Dysgraphia in elderly delirious medical inpatients.Aging Clin Exp Res 2006; 18(4):334-9AC
BACKGROUND AND AIMS
Dysgraphia is a recognized clinical finding in delirium, but few studies have evaluated handwriting, and results have been inconsistent. In particular, handwritten signatures, which may be a motor automatism, have not been previously evaluated in delirious patients. The aim was to assess abnormalities of signature and spontaneous writing in delirious patients and to investigate their clinical utility in the detection of delirium.
Secondary analysis of data was collected from a prospective observational study of acutely ill inpatients 70 years or older. Mini-Mental State Examination, Confusion Assessment Method, Delirium Rating Scale, Activities of Daily Living, and APACHE II were administered to each subject, their signatures were evaluated from the consent form, and their handwriting from the spontaneous sentence written as part of the MMSE.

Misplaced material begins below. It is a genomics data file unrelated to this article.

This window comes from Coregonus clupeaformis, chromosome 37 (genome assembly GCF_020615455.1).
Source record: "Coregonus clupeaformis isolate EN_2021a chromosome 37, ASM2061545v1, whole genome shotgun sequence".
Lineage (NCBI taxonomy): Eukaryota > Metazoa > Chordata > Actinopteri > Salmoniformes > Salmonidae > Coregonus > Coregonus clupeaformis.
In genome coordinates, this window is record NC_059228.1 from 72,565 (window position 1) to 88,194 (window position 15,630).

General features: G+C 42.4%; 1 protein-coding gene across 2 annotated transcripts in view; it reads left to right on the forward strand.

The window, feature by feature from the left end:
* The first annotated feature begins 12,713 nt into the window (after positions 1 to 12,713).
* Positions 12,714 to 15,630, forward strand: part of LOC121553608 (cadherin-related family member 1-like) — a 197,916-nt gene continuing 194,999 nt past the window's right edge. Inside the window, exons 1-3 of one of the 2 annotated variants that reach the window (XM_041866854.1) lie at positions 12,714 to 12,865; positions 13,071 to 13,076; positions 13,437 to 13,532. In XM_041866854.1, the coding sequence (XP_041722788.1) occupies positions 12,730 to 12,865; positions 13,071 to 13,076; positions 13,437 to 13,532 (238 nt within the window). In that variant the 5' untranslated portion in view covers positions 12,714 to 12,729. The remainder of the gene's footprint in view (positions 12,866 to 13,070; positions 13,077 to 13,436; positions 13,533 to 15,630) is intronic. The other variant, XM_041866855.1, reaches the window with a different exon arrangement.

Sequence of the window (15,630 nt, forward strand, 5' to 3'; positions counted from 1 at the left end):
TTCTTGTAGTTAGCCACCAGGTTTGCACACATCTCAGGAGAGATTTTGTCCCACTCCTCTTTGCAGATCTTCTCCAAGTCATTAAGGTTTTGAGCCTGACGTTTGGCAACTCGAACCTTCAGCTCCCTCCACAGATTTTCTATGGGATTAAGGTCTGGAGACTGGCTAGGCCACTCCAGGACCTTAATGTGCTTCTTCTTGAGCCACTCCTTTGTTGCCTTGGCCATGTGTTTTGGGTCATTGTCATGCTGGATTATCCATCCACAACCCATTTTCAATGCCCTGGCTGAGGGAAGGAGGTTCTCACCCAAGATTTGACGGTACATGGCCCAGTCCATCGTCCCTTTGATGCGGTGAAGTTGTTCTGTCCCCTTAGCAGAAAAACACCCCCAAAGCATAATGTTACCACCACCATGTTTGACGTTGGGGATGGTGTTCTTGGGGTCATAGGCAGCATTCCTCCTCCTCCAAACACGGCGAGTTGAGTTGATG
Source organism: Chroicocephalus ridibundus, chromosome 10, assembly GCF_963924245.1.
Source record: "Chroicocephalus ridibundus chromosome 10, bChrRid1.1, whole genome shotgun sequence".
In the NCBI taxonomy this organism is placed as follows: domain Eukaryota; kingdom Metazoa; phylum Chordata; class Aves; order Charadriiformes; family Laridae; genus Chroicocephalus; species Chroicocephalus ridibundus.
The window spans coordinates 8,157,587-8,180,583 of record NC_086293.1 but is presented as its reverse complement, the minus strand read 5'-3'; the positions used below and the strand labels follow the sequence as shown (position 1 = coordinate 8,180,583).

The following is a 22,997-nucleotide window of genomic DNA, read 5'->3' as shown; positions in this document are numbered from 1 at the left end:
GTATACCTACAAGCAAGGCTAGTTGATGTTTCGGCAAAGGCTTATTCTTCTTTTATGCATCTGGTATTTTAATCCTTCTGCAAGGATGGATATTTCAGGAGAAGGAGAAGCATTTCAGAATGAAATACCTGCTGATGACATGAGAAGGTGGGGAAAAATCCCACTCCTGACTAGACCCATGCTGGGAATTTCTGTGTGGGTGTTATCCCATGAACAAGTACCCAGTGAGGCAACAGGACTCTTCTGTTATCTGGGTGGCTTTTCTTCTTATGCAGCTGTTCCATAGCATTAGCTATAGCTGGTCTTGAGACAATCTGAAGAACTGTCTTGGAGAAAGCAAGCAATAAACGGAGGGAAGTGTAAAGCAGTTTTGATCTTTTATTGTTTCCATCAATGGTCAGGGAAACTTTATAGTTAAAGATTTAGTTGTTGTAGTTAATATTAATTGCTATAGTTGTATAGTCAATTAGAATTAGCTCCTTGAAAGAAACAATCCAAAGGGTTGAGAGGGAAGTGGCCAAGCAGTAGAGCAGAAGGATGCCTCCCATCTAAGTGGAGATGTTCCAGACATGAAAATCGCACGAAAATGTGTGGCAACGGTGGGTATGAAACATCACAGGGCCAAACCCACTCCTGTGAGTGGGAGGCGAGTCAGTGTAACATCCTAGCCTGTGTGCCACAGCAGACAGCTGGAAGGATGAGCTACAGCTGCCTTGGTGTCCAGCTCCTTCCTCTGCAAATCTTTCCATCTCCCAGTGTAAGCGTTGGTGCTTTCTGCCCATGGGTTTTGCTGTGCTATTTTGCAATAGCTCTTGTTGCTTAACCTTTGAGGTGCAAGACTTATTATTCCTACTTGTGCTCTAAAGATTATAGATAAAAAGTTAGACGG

The signatures of patients with delirium were significantly more impaired than those without (Chi-square= 14.749, df=1, p<0.0001). The sensitivity of the signature for delirium as defined by CAM was 0.54, with specificity of 0.88. Handwriting abnormalities of omission (p=0.018), illegibility (p=0.034) and spelling (p=0.035) were significantly more common in delirious patients than others (Chi-square with Fisher's Exact tests. This difference was mainly attributable to the fact that a large number of delirious patients were unable to provide any response to the handwriting questions.
An abnormal signature may be an indicator of delirium. People with delirium have handwriting problems, which may be partly caused by cognitive impairment but also by disorders of motor function.